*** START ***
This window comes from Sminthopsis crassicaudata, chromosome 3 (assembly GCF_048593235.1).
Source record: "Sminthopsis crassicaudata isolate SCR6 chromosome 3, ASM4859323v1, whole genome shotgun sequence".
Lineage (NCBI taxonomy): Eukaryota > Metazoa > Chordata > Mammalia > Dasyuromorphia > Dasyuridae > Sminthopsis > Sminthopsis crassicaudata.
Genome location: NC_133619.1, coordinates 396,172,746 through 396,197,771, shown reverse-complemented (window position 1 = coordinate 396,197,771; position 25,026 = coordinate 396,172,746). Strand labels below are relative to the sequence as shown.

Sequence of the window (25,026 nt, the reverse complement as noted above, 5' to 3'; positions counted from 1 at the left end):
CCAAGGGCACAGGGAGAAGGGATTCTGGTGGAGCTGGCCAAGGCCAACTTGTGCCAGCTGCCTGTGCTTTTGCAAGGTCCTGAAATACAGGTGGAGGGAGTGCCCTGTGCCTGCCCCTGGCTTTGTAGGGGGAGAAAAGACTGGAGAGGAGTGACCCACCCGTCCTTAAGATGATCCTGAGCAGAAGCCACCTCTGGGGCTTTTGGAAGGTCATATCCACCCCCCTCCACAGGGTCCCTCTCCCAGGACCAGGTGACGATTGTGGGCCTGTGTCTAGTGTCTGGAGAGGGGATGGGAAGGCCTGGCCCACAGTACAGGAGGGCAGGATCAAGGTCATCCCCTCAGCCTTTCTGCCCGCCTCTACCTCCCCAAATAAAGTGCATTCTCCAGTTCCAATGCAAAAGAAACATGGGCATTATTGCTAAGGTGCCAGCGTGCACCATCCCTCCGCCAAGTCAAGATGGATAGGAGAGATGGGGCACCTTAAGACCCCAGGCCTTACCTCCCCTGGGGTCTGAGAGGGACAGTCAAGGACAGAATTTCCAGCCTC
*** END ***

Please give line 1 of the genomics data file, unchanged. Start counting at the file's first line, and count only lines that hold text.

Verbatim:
This window comes from Sminthopsis crassicaudata, chromosome 3 (assembly GCF_048593235.1).